Dear Banking Aspirants,

THE HINDU EDITORIAL – February 20, 2018, is one of the must-read section for the competitive exams like  NIACL AO Prelims Exam, IBPS SO Mains Exam. These topics are widely expected to be asked in the reading comprehension, Cloze Test or Error Detection in the forthcoming exams. So gear up your Exam preparation and learn new words daily.

A) Interim bailout: RBI surplus to govt

A system for sharing the RBI’s surpluses with the Centre must be quickly institutionalised

The decision of the central board of the Reserve Bank of India to transfer an interim surplus of ₹28,000 crore to the Centre should come as a big relief to the Modi government. Together with the ₹40,000-crore final surplus share for 2017-18, which the Centre received in the first half, the total receipts from the RBI this fiscal will be a tidy ₹68,000 crore. For a government strapped for finances and struggling to meet the revised fiscal deficit target of 3.4% of GDP, the RBI’s largesse will be handy. The total surplus received by the Centre for 2018-19 is substantially higher than the ₹50,000 crore it got from the RBI in 2017-18, and this is the second successive year the central bank is making an interim transfer: last year it transferred ₹10,000 crore. Though there is nothing wrong in a shareholder demanding an interim dividend payout, the fact is that the Centre is advancing a receipt from the next fiscal to bail itself out in the current one. Should the RBI decide not to repeat this practice, the government’s revenues will suffer because as much as ₹82,911 crore has been budgeted on this count for the next fiscal. Again, the central bank is not like a corporate enterprise, nor can the government compare itself with a company shareholder. The RBI’s income and surplus growth cannot be measured in commercial terms since a large part of it comes from statutory functions it has to perform as a regulator.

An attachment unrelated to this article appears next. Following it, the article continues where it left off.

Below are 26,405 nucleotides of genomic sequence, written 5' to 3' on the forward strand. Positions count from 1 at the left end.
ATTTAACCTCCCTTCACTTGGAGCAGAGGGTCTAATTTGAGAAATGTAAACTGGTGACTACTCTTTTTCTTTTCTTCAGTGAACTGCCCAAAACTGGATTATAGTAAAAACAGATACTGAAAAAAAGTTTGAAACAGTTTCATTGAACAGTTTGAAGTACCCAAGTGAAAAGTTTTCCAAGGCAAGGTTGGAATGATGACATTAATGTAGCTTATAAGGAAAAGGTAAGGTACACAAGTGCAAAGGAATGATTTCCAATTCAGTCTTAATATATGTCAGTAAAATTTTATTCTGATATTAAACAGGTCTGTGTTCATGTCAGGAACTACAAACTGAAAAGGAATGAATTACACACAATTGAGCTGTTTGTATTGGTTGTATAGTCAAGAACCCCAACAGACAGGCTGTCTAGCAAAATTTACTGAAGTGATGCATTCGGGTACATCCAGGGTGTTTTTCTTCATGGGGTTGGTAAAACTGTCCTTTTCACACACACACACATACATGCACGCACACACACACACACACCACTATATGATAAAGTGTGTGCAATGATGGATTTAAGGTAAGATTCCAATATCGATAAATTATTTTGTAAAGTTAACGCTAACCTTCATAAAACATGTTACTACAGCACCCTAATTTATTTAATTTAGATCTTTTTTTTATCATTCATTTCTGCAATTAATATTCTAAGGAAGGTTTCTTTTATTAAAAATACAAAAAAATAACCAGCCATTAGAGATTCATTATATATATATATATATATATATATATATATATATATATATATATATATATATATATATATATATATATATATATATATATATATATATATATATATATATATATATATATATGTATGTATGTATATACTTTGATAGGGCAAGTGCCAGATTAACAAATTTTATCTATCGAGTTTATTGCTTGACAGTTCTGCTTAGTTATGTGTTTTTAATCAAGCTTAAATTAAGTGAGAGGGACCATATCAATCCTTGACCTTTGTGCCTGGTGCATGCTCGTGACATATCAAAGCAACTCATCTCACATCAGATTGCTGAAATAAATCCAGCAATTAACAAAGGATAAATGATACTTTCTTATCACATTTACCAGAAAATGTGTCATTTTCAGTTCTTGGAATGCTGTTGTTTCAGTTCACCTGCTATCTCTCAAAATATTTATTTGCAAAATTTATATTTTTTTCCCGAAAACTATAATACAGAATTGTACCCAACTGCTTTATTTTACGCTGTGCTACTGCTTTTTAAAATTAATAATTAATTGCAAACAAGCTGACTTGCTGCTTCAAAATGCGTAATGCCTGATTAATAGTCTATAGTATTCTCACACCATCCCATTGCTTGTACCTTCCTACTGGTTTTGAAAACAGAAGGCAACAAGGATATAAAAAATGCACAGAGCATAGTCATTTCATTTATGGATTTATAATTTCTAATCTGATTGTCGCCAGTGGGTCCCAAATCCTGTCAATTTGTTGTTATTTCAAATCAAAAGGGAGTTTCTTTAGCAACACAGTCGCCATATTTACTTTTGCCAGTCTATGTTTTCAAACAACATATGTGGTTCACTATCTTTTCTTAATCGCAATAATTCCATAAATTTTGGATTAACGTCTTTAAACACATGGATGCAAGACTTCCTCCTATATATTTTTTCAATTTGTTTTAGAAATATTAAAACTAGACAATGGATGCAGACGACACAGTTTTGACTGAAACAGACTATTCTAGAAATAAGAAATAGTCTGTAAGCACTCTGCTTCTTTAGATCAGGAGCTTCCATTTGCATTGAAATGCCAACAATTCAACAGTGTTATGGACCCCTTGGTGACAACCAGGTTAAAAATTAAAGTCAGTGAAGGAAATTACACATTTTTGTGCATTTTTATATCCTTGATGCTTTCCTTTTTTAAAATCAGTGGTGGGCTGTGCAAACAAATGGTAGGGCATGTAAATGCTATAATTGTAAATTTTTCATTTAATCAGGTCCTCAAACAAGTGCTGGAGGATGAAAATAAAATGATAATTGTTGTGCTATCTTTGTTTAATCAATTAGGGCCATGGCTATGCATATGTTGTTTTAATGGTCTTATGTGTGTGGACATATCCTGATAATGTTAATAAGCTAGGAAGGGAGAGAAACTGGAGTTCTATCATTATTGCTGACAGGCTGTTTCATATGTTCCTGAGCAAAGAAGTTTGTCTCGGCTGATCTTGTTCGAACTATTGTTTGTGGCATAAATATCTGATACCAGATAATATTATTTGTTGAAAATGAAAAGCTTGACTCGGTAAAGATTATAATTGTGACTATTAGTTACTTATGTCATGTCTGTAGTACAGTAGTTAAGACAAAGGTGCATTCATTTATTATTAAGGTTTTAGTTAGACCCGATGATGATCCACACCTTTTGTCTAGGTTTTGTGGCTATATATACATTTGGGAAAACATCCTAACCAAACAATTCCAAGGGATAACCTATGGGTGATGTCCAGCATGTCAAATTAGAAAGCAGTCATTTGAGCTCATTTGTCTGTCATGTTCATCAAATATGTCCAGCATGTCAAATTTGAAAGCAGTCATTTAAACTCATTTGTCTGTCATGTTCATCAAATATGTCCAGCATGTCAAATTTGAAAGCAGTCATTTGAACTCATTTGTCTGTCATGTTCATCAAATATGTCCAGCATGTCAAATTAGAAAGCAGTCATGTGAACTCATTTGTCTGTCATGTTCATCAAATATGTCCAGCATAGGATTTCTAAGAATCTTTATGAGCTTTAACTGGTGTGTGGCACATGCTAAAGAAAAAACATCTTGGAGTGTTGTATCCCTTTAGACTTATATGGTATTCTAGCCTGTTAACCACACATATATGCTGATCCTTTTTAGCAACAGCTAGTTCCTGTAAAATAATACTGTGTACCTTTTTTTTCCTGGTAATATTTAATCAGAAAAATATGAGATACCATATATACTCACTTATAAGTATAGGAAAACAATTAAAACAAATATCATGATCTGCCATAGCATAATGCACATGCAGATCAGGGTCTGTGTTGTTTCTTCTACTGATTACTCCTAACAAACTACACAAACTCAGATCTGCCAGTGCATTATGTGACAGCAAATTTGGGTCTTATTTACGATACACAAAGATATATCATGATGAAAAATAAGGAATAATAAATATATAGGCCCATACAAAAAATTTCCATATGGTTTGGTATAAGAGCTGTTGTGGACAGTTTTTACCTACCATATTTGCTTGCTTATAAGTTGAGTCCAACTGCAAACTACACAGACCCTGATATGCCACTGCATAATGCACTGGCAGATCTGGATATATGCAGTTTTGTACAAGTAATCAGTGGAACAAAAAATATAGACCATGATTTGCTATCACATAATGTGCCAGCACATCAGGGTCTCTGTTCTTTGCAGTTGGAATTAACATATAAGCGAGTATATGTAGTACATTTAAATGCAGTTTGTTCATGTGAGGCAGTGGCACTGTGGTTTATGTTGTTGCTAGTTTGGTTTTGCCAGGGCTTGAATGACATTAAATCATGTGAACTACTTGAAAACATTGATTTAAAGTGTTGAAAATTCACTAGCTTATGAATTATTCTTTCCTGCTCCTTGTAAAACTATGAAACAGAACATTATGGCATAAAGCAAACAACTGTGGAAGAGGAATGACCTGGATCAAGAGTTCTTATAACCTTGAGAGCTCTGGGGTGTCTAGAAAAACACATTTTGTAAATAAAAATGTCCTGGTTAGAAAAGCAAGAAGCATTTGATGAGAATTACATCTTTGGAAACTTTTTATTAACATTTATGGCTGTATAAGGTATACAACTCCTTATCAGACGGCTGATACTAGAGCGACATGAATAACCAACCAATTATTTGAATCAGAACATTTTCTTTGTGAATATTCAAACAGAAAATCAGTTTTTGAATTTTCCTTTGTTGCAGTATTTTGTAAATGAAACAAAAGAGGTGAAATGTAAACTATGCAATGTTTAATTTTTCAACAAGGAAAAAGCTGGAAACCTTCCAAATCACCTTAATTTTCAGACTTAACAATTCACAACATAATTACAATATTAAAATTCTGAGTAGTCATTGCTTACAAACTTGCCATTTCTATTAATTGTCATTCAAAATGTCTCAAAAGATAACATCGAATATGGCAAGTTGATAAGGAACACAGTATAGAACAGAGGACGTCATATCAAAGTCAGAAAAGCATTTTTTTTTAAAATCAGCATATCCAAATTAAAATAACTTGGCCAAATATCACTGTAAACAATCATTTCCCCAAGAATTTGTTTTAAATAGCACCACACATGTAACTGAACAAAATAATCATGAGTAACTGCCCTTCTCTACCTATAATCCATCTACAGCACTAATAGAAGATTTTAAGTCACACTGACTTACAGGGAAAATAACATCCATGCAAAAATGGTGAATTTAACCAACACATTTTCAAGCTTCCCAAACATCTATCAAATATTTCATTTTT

The large payout this fiscal is bound to raise eyebrows, especially because of the recent history of conflict between the RBI and the Centre over the sharing of the former’s accumulated reserves as dividend with the Centre. Pressure on this count was said to be a major reason for the resignation of Urjit Patel as RBI Governor. Though the practice of an interim payout started under Mr. Patel, there are inevitable questions over whether there was pressure from the Centre now for the transfer of a higher sum than last year. This is because the Centre had in the Interim Budget bumped up receipts under this head from the central bank, nationalised banks and other financial institutions to ₹74,140 crore from the original estimate of ₹54,817 crore made in the 2018-19 Budget. Clearly, the Finance Ministry knew what it wanted. There will, hopefully, be a system and a structure in place once the committee under former RBI Governor Bimal Jalan, that is now reviewing the economic capital framework for the RBI, submits its report. It was constituted to de-personalise and institutionalise a system for the sharing of the RBI’s surpluses with the government, and is expected to come out with its recommendations by the end of the next month.